The 6xxx series alloys are the most commonly used and their global consumption is the largest. The worldwide demand for aluminum is around 29 million tons per year. About 22 million tons is new aluminum and 7 million tons is recycled aluminum scrap. The use of recycled aluminum is economically and environmentally compelling. It takes 14,000 kWh to produce 1 ton of new aluminum. Conversely, it takes only 5% of this energy to remelt and recycle 1 ton of aluminum. There is no difference in the quality between virgin and recycled aluminum alloys .
Alloys of the 6xxx series are heat-treated as they show a variable solubility in the solid state. Figure 4 shows a pseudo-binary system Al-Mg2Si. The variable solid solubility curve allows for heat treatment of 6xxx series alloys. After plastic working (e.g., extrusion), the supersaturation and artificial aging of these alloys are applied. After supersaturation, which consists in rapid cooling of the alloy, it is then heated to an appropriate temperature in order to precipitate hardening phases.
The phase sequence in this alloy is as follows:
|Phase||Phase form||Formula||Spatial group||Network parameters|
|GP zones [4, 5]||Needles||Unknown||C2/m||a = 1.48, b = 0.405, c = 0.648, β = 105.3 deg|
|β″ [6, 7]||Needles||Mg5Si6||C2/m||a = 1.516, b = 0.405, c = 0.674, β = 105.3 deg|
|β′ [8, 9]||Needles||Mg1,8Si||P63||a = b = 0.715, c = 0.405, γ = 120 deg|
|U1 [8, 10, 11, 12]||Needles||MgAl2Si2||P3m1||a = b = 0.405, c = 0.674, γ = 120 deg|
|U [8, 9, 10, 11, 12]||Needles||MgAlSi||Pnma||a = 0.675, b = 0.405, c = 0.794|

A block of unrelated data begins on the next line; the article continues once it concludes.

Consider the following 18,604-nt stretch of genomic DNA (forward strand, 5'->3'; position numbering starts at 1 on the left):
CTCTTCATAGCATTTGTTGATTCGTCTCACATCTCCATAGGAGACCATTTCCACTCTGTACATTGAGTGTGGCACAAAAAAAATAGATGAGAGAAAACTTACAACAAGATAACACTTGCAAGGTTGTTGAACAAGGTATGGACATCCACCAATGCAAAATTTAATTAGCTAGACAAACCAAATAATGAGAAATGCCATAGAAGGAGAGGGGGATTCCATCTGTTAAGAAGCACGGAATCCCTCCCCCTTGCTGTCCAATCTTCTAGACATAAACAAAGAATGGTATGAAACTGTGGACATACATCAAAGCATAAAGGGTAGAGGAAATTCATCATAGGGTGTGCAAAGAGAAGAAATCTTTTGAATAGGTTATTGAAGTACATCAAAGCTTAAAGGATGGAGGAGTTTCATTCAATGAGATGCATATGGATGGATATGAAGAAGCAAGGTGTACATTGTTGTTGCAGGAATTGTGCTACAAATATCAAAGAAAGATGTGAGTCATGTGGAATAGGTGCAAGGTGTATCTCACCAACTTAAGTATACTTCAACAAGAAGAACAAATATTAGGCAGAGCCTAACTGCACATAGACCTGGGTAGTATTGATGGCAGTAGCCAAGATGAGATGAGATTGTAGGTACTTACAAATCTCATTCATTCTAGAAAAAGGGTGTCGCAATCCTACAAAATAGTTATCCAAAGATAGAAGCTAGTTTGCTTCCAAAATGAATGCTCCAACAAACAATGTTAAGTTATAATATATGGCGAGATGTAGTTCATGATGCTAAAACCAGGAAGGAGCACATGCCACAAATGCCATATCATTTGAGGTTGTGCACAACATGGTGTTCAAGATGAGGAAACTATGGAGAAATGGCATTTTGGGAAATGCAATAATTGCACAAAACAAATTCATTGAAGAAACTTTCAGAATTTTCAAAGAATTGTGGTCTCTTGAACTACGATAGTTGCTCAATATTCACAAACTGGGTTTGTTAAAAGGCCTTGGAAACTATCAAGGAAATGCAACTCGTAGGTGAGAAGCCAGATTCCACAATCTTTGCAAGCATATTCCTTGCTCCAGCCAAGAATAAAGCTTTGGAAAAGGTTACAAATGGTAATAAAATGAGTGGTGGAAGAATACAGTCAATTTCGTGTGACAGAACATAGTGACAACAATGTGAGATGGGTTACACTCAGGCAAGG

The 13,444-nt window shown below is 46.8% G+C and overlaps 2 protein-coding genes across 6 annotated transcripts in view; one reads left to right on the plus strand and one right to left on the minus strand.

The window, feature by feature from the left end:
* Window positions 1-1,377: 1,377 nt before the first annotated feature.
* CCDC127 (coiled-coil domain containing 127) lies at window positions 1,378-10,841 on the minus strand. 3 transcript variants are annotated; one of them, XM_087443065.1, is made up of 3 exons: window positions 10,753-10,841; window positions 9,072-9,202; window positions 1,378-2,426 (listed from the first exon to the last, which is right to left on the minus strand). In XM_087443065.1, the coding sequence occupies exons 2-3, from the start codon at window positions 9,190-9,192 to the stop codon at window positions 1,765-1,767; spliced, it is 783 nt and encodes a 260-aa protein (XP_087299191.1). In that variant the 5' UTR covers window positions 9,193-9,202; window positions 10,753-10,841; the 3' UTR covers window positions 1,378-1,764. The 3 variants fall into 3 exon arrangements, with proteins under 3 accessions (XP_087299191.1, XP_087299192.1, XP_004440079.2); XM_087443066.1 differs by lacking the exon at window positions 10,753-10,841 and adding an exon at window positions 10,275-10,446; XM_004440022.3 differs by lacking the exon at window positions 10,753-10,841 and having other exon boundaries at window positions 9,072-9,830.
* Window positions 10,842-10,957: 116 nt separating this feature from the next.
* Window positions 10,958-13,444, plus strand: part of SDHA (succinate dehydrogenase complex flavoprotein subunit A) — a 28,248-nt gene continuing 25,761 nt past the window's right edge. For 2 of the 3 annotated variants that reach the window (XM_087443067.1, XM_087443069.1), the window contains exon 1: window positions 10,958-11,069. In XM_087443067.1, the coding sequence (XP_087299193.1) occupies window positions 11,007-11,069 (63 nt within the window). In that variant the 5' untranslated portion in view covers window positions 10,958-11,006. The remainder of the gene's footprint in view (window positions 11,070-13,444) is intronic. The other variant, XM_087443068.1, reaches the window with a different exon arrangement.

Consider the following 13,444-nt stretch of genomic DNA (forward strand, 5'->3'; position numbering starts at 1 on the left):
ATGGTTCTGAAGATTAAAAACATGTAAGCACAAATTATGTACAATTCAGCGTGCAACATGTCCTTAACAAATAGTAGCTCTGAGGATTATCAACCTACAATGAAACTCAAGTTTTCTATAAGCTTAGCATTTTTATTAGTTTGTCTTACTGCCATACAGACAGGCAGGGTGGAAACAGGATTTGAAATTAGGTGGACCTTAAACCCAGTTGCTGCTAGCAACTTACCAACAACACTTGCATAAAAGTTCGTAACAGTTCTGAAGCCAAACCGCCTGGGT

|B ||Lath||Unknown||Hexagonal||a = 1.04, c = 0.405, γ = 120 deg|
|β||Plates||Mg2Si||Fm3m||a = 0.6354|
|Si||Plates||Si||Fd3m||a = 0.5431|
Si plates appear in silicon-rich alloys. All phases that show the shape of needles are consistent with the direction <100> of the aluminum matrix.
The extrusion temperature of Al-Mg-Si alloys ranges between 400°C and 500°C, which causes that all phases are dissolved in the alloy to form a solid solution. Therefore, in order to prevent the precipitation of an incoherent phase of Mg2Si, a rapid quenching of the alloy is required after extrusion.
Rapid quenching maintains the supersaturation of the alloy’s solid solution caused by Mg and Si and a high concentration of vacancies, also resulting from rapid cooling. The supersaturation is followed by the aging process (Figure 5). It is carried out at temperatures from 165°C to 185°C until maximum hardness is reached—state T6.
Hardening achieved as a result of aging depends on the size and density of the precipitations and the volume of metastable phases obtained.
Isothermal heating at 175°C induces the precipitation of β-phase hardening the alloy. The β″-phase is the most effective hardening phase in Al-Mg-Si alloys and is formed at temperatures between 125°C and 200°C. The β″-phase composition is Mg5Si6; therefore, an appropriate Mg/Si ratio of 5/6 should be maintained during the casting process. The β-phase (Mg2Si) is not formed below 200°C, so it cannot be present in alloys aged below this temperature.
Marioara et al.  studied phase β″ precipitation at different Mg/Si ratios. The research showed that a higher Si content in the alloy promotes the formation of a large number of fine GP zones in a shorter time than alloys with a lower Si content. After annealing for 3 h at 175°C, there was a sharp peak of hardness associated with the appearance of GP zones in these alloys, and after 17 h, a wider peak of hardness associated with the occurrence of phase β″ precipitation appeared. Alloys richer in Mg had thicker elements of microstructure than alloys with an increased Si content. They also contained less U2 precipitations but were richer in β′ precipitations. The studies carried out revealed a strong influence of Si, the content of which controls the process of phase precipitation through the formation of precipitation clusters in the initial stages of annealing.